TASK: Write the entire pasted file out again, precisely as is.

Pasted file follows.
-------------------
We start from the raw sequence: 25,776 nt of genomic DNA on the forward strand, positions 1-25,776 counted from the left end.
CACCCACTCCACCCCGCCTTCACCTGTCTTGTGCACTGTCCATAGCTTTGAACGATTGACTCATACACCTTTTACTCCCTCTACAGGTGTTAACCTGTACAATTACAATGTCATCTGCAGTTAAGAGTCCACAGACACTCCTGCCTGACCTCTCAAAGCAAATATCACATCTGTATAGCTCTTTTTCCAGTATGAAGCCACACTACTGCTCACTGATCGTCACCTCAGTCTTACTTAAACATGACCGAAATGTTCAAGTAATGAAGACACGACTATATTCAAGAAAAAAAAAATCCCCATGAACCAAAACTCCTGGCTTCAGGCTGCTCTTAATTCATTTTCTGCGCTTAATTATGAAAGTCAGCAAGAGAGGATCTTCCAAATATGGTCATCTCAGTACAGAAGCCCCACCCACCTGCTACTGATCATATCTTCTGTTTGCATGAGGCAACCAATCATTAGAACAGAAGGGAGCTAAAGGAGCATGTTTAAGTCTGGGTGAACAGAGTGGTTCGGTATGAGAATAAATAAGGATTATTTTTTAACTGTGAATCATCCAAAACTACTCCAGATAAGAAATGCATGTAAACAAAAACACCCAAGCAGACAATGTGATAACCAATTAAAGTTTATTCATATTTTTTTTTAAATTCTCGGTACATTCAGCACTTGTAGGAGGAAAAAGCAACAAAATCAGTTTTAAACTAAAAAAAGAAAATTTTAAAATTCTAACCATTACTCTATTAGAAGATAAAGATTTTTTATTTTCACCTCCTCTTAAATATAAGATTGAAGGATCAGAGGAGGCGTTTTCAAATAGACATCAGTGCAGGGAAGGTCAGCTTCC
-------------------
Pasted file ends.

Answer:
We start from the raw sequence: 25,776 nt of genomic DNA on the forward strand, positions 1-25,776 counted from the left end.
CACCCACTCCACCCCGCCTTCACCTGTCTTGTGCACTGTCCATAGCTTTGAACGATTGACTCATACACCTTTTACTCCCTCTACAGGTGTTAACCTGTACAATTACAATGTCATCTGCAGTTAAGAGTCCACAGACACTCCTGCCTGACCTCTCAAAGCAAATATCACATCTGTATAGCTCTTTTTCCAGTATGAAGCCACACTACTGCTCACTGATCGTCACCTCAGTCTTACTTAAACATGACCGAAATGTTCAAGTAATGAAGACACGACTATATTCAAGAAAAAAAAAATCCCCATGAACCAAAACTCCTGGCTTCAGGCTGCTCTTAATTCATTTTCTGCGCTTAATTATGAAAGTCAGCAAGAGAGGATCTTCCAAATATGGTCATCTCAGTACAGAAGCCCCACCCACCTGCTACTGATCATATCTTCTGTTTGCATGAGGCAACCAATCATTAGAACAGAAGGGAGCTAAAGGAGCATGTTTAAGTCTGGGTGAACAGAGTGGTTCGGTATGAGAATAAATAAGGATTATTTTTTAACTGTGAATCATCCAAAACTACTCCAGATAAGAAATGCATGTAAACAAAAACACCCAAGCAGACAATGTGATAACCAATTAAAGTTTATTCATATTTTTTTTTAAATTCTCGGTACATTCAGCACTTGTAGGAGGAAAAAGCAACAAAATCAGTTTTAAACTAAAAAAAGAAAATTTTAAAATTCTAACCATTACTCTATTAGAAGATAAAGATTTTTTATTTTCACCTCCTCTTAAATATAAGATTGAAGGATCAGAGGAGGCGTTTTCAAATAGACATCAGTGCAGGGAAGGTCAGCTTCC